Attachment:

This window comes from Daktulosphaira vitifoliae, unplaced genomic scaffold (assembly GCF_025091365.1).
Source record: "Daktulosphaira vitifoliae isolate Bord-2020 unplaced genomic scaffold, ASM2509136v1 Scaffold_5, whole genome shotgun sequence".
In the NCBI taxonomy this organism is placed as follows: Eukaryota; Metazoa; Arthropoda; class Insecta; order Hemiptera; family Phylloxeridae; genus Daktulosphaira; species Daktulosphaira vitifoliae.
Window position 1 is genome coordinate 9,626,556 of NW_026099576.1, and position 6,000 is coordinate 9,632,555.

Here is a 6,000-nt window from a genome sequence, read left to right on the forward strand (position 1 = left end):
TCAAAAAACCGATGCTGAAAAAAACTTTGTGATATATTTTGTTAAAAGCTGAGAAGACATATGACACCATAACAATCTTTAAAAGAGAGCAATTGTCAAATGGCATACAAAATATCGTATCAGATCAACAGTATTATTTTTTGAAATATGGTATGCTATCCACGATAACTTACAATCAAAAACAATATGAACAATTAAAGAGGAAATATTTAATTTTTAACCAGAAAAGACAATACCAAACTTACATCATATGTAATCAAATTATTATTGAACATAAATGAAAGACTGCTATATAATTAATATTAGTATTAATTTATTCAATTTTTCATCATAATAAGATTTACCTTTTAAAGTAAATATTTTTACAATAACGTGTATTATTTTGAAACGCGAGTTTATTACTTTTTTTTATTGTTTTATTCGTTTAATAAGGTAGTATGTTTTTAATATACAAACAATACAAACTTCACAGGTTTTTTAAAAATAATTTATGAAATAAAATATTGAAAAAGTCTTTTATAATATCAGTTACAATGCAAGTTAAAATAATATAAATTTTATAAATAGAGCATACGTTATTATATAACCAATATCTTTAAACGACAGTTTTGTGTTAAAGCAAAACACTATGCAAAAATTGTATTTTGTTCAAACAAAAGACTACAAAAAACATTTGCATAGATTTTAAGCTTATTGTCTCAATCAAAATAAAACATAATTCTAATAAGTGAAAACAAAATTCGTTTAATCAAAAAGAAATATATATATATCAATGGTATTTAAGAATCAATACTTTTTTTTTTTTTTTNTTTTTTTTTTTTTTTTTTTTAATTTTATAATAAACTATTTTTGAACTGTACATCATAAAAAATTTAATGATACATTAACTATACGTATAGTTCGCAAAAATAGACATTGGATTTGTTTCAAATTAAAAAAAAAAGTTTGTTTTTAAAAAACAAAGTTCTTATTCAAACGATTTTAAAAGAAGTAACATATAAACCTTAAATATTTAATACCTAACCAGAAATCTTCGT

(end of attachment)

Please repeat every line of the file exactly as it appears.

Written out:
This window comes from Daktulosphaira vitifoliae, unplaced genomic scaffold (assembly GCF_025091365.1).
Source record: "Daktulosphaira vitifoliae isolate Bord-2020 unplaced genomic scaffold, ASM2509136v1 Scaffold_5, whole genome shotgun sequence".
In the NCBI taxonomy this organism is placed as follows: Eukaryota; Metazoa; Arthropoda; class Insecta; order Hemiptera; family Phylloxeridae; genus Daktulosphaira; species Daktulosphaira vitifoliae.
Window position 1 is genome coordinate 9,626,556 of NW_026099576.1, and position 6,000 is coordinate 9,632,555.

Here is a 6,000-nt window from a genome sequence, read left to right on the forward strand (position 1 = left end):
TCAAAAAACCGATGCTGAAAAAAACTTTGTGATATATTTTGTTAAAAGCTGAGAAGACATATGACACCATAACAATCTTTAAAAGAGAGCAATTGTCAAATGGCATACAAAATATCGTATCAGATCAACAGTATTATTTTTTGAAATATGGTATGCTATCCACGATAACTTACAATCAAAAACAATATGAACAATTAAAGAGGAAATATTTAATTTTTAACCAGAAAAGACAATACCAAACTTACATCATATGTAATCAAATTATTATTGAACATAAATGAAAGACTGCTATATAATTAATATTAGTATTAATTTATTCAATTTTTCATCATAATAAGATTTACCTTTTAAAGTAAATATTTTTACAATAACGTGTATTATTTTGAAACGCGAGTTTATTACTTTTTTTTATTGTTTTATTCGTTTAATAAGGTAGTATGTTTTTAATATACAAACAATACAAACTTCACAGGTTTTTTAAAAATAATTTATGAAATAAAATATTGAAAAAGTCTTTTATAATATCAGTTACAATGCAAGTTAAAATAATATAAATTTTATAAATAGAGCATACGTTATTATATAACCAATATCTTTAAACGACAGTTTTGTGTTAAAGCAAAACACTATGCAAAAATTGTATTTTGTTCAAACAAAAGACTACAAAAAACATTTGCATAGATTTTAAGCTTATTGTCTCAATCAAAATAAAACATAATTCTAATAAGTGAAAACAAAATTCGTTTAATCAAAAAGAAATATATATATATCAATGGTATTTAAGAATCAATACTTTTTTTTTTTTTTTNTTTTTTTTTTTTTTTTTTTTAATTTTATAATAAACTATTTTTGAACTGTACATCATAAAAAATTTAATGATACATTAACTATACGTATAGTTCGCAAAAATAGACATTGGATTTGTTTCAAATTAAAAAAAAAAGTTTGTTTTTAAAAAACAAAGTTCTTATTCAAACGATTTTAAAAGAAGTAACATATAAACCTTAAATATTTAATACCTAACCAGAAATCTTCGT